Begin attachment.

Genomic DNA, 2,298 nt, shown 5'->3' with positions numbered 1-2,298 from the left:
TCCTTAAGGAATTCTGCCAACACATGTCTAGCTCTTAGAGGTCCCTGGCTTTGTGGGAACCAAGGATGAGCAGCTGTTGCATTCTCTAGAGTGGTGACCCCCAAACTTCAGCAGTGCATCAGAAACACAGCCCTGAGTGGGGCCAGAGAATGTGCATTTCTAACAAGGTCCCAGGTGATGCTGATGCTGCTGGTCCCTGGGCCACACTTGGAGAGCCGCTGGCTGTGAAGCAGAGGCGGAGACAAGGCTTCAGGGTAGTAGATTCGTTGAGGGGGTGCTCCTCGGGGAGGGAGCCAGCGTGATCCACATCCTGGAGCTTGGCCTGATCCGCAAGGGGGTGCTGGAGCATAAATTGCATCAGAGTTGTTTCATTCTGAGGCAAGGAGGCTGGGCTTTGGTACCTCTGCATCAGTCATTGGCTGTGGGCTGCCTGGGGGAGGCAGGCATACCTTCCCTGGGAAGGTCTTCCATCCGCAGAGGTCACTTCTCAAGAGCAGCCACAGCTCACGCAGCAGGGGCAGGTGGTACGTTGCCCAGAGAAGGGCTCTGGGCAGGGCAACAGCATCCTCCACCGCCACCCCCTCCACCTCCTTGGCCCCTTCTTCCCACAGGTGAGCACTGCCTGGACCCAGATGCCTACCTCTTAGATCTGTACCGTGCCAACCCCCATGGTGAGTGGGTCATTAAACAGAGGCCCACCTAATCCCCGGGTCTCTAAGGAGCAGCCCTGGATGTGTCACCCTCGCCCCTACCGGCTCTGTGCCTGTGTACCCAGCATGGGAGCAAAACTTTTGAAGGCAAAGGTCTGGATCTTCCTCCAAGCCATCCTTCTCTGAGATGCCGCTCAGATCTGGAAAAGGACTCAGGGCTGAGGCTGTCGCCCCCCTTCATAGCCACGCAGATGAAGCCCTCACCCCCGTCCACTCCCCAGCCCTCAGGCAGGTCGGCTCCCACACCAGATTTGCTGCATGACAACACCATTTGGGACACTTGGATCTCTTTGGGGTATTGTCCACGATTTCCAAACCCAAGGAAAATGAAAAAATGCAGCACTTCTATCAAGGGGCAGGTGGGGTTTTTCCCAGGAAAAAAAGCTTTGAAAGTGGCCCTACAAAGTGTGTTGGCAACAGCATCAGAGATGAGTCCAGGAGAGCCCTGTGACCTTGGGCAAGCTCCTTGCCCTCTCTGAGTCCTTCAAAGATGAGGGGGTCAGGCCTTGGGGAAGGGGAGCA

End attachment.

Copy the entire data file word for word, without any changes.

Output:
Genomic DNA, 2,298 nt, shown 5'->3' with positions numbered 1-2,298 from the left:
TCCTTAAGGAATTCTGCCAACACATGTCTAGCTCTTAGAGGTCCCTGGCTTTGTGGGAACCAAGGATGAGCAGCTGTTGCATTCTCTAGAGTGGTGACCCCCAAACTTCAGCAGTGCATCAGAAACACAGCCCTGAGTGGGGCCAGAGAATGTGCATTTCTAACAAGGTCCCAGGTGATGCTGATGCTGCTGGTCCCTGGGCCACACTTGGAGAGCCGCTGGCTGTGAAGCAGAGGCGGAGACAAGGCTTCAGGGTAGTAGATTCGTTGAGGGGGTGCTCCTCGGGGAGGGAGCCAGCGTGATCCACATCCTGGAGCTTGGCCTGATCCGCAAGGGGGTGCTGGAGCATAAATTGCATCAGAGTTGTTTCATTCTGAGGCAAGGAGGCTGGGCTTTGGTACCTCTGCATCAGTCATTGGCTGTGGGCTGCCTGGGGGAGGCAGGCATACCTTCCCTGGGAAGGTCTTCCATCCGCAGAGGTCACTTCTCAAGAGCAGCCACAGCTCACGCAGCAGGGGCAGGTGGTACGTTGCCCAGAGAAGGGCTCTGGGCAGGGCAACAGCATCCTCCACCGCCACCCCCTCCACCTCCTTGGCCCCTTCTTCCCACAGGTGAGCACTGCCTGGACCCAGATGCCTACCTCTTAGATCTGTACCGTGCCAACCCCCATGGTGAGTGGGTCATTAAACAGAGGCCCACCTAATCCCCGGGTCTCTAAGGAGCAGCCCTGGATGTGTCACCCTCGCCCCTACCGGCTCTGTGCCTGTGTACCCAGCATGGGAGCAAAACTTTTGAAGGCAAAGGTCTGGATCTTCCTCCAAGCCATCCTTCTCTGAGATGCCGCTCAGATCTGGAAAAGGACTCAGGGCTGAGGCTGTCGCCCCCCTTCATAGCCACGCAGATGAAGCCCTCACCCCCGTCCACTCCCCAGCCCTCAGGCAGGTCGGCTCCCACACCAGATTTGCTGCATGACAACACCATTTGGGACACTTGGATCTCTTTGGGGTATTGTCCACGATTTCCAAACCCAAGGAAAATGAAAAAATGCAGCACTTCTATCAAGGGGCAGGTGGGGTTTTTCCCAGGAAAAAAAGCTTTGAAAGTGGCCCTACAAAGTGTGTTGGCAACAGCATCAGAGATGAGTCCAGGAGAGCCCTGTGACCTTGGGCAAGCTCCTTGCCCTCTCTGAGTCCTTCAAAGATGAGGGGGTCAGGCCTTGGGGAAGGGGAGCA